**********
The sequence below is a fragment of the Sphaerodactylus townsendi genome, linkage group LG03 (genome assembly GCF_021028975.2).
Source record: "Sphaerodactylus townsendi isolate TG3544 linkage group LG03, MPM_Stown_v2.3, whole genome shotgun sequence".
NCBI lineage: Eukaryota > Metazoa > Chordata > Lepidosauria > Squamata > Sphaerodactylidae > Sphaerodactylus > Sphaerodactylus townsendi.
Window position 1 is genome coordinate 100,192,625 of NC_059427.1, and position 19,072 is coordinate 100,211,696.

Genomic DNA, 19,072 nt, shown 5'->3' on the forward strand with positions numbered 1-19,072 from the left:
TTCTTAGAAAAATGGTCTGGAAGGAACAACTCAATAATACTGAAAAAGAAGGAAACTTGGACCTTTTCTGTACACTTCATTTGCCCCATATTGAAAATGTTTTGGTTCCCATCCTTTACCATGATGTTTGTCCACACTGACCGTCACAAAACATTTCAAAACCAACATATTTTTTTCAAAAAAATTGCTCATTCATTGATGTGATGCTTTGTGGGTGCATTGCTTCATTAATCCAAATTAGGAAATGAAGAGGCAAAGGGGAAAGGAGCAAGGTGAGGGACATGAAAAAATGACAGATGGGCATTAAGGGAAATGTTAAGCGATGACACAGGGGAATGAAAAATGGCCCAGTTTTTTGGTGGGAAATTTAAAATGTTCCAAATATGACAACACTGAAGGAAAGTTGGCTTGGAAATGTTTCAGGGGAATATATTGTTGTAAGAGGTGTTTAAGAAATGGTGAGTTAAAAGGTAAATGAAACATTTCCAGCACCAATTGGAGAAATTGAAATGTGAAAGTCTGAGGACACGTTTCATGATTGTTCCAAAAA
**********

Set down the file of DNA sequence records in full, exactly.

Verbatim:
The sequence below is a fragment of the Sphaerodactylus townsendi genome, linkage group LG03 (genome assembly GCF_021028975.2).
Source record: "Sphaerodactylus townsendi isolate TG3544 linkage group LG03, MPM_Stown_v2.3, whole genome shotgun sequence".
NCBI lineage: Eukaryota > Metazoa > Chordata > Lepidosauria > Squamata > Sphaerodactylidae > Sphaerodactylus > Sphaerodactylus townsendi.
Window position 1 is genome coordinate 100,192,625 of NC_059427.1, and position 19,072 is coordinate 100,211,696.

Genomic DNA, 19,072 nt, shown 5'->3' on the forward strand with positions numbered 1-19,072 from the left:
TTCTTAGAAAAATGGTCTGGAAGGAACAACTCAATAATACTGAAAAAGAAGGAAACTTGGACCTTTTCTGTACACTTCATTTGCCCCATATTGAAAATGTTTTGGTTCCCATCCTTTACCATGATGTTTGTCCACACTGACCGTCACAAAACATTTCAAAACCAACATATTTTTTTCAAAAAAATTGCTCATTCATTGATGTGATGCTTTGTGGGTGCATTGCTTCATTAATCCAAATTAGGAAATGAAGAGGCAAAGGGGAAAGGAGCAAGGTGAGGGACATGAAAAAATGACAGATGGGCATTAAGGGAAATGTTAAGCGATGACACAGGGGAATGAAAAATGGCCCAGTTTTTTGGTGGGAAATTTAAAATGTTCCAAATATGACAACACTGAAGGAAAGTTGGCTTGGAAATGTTTCAGGGGAATATATTGTTGTAAGAGGTGTTTAAGAAATGGTGAGTTAAAAGGTAAATGAAACATTTCCAGCACCAATTGGAGAAATTGAAATGTGAAAGTCTGAGGACACGTTTCATGATTGTTCCAAAAA